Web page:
Pastor Antwan Diggs’ message was no different from that of the phalanx of law enforcement officials standing behind him, but his came with a not-so-subtle reminder about ill-gotten gains.
“God takes money from the wicked and stores it up for the righteous,” he said Thursday.
As pastor of Hananiah Lutheran Church in Buffalo, Diggs should know. He and his congregation now worship at 900 Genesee St. in a warehouse that once housed a marijuana-growing operation.
Seized by the Drug Enforcement Administration in 2003, the building is just one example of the asset forfeiture and recovery work of federal law enforcement officials in Western New York, an effort that brought in a near-record $53.7 million this year.
Of that, about $31 million was returned to crime victims.
“No one should be able to profit from crime,” said Assistant U.S. Attorney Richard D. Kaufman, head of the forfeiture unit.
This year’s take, announced at a news conference Thursday, is significantly higher than what Kaufman’s unit took in last year – $29.3 million – and the year before – $31.8 million.
And not all of it was cash.
Kaufman said his unit also seized artwork, jewelry, Kittinger furniture, fur coats and large-screen televisions, not to mention a wide range of exotic fish, snakes and other wildlife.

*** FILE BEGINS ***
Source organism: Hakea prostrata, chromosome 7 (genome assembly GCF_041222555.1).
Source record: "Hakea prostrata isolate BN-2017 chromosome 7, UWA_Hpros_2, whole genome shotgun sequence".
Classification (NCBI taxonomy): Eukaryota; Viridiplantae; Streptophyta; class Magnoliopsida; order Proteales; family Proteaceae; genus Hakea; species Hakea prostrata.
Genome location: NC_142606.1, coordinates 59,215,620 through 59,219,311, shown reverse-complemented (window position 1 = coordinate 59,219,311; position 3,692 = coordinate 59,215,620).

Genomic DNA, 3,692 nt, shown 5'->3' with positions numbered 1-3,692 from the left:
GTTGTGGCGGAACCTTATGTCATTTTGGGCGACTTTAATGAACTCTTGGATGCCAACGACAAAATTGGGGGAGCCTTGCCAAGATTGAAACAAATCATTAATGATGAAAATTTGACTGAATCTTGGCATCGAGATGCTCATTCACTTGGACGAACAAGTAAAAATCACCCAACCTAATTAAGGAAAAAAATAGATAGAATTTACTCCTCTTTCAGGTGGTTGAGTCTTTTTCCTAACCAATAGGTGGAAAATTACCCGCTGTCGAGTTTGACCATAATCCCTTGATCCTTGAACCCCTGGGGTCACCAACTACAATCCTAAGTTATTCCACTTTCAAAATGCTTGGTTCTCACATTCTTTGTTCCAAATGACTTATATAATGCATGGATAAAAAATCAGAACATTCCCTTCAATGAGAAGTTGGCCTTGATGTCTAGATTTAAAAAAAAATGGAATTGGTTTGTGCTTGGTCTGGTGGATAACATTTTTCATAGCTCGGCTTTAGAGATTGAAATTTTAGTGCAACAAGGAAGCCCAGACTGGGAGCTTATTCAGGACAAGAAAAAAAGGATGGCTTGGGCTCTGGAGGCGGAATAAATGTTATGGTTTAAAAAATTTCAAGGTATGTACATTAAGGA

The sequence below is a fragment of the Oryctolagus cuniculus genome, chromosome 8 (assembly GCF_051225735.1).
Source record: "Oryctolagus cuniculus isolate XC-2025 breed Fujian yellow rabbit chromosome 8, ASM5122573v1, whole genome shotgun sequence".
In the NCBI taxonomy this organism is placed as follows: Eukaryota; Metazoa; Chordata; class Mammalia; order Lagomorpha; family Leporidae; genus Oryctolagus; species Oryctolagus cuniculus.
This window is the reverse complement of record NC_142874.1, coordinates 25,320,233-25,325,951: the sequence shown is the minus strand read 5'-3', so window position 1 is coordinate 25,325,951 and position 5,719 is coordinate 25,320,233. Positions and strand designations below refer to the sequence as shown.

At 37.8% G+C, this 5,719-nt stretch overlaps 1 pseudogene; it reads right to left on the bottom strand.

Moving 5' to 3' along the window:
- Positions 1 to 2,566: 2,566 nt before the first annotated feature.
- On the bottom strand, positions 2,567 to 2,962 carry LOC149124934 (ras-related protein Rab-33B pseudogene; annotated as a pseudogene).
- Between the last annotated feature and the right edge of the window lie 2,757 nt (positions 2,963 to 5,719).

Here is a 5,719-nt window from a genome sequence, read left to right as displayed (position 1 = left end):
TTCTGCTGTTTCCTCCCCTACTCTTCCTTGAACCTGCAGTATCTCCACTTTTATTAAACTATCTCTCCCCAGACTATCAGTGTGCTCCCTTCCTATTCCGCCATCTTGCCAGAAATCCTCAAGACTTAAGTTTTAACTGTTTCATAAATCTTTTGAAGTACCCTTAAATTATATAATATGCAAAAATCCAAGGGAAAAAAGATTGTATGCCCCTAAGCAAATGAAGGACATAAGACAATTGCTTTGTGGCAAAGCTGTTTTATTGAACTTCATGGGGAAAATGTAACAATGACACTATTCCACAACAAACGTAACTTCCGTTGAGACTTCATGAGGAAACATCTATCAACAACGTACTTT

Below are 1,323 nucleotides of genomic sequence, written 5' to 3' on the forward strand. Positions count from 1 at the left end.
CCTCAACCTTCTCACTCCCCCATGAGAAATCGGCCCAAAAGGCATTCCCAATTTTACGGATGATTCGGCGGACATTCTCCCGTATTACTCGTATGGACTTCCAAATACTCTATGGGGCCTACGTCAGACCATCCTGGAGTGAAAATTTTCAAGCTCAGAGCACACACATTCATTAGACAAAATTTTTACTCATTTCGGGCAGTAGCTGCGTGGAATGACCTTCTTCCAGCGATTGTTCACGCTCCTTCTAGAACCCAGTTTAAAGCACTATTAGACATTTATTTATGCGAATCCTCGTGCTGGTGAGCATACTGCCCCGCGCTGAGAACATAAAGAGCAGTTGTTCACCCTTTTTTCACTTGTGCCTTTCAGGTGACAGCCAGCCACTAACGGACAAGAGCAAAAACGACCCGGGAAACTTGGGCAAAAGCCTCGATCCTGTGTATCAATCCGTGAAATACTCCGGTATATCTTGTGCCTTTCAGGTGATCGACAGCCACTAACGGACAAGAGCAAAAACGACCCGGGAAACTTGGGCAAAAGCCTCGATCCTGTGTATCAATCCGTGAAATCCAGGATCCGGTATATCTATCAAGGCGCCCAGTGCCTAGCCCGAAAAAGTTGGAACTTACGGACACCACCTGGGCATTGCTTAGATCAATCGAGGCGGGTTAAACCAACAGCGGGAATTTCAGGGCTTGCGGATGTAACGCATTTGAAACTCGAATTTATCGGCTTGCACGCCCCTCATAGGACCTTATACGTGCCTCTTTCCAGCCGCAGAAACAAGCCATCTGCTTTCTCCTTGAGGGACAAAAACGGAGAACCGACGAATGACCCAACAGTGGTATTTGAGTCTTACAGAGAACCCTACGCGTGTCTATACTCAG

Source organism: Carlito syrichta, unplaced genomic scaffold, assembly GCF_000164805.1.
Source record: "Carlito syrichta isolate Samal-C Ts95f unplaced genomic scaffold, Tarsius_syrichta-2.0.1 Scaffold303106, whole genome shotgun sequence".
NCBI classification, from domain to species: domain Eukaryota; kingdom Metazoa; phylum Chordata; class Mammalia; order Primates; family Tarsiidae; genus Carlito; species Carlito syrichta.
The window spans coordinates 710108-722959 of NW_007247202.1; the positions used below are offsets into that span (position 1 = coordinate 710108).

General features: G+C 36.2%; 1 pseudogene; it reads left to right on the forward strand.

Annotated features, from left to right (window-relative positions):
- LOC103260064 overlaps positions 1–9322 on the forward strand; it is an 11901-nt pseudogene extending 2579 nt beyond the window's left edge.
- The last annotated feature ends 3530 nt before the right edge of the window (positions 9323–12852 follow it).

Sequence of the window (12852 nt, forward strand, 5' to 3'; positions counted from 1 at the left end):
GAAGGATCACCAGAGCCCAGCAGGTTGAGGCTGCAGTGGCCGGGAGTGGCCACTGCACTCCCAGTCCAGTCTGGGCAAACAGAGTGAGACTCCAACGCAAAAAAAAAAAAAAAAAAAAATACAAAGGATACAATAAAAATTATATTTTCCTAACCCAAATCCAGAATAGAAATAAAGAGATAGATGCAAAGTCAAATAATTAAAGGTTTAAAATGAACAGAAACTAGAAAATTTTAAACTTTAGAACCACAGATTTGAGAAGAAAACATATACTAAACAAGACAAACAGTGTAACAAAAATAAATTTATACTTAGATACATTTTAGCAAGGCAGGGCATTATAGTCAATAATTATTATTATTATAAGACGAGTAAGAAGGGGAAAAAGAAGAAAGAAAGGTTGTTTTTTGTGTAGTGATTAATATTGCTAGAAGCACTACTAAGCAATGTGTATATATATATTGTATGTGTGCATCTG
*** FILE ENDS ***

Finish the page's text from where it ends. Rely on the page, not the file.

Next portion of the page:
“We recognize our continued obligation to protect and serve,” said U.S. Attorney William J. Hochul Jr., “but we will also take the profit out of crime.”
The heads of several federal agencies, from the Department of Homeland Security to the Bureau of Alcohol, Tobacco, Firearms and Explosives to the Postal Service, were on hand to celebrate the recovery.
“We want to show the drug traffickers and others we’re investigating that crime doesn’t pay,” said James Burns, head of the DEA’s upstate operations.
For some, like State Police Maj. Christopher L. Cummings, there’s satisfaction, even joy, in knowing that some of the money and assets recovered from criminals are then turned over to law enforcement.
The State Police, he said, have used funding from the program to help pay overtime to troopers working on investigations.
“It’s a tool that’s somewhat enjoyable,” Cummings said with a smile.
Prosecutors said the money came from both civil and criminal cases, with some of the biggest sums coming from a public corruption case in Monroe County and a nationwide health care fraud case that started in Buffalo.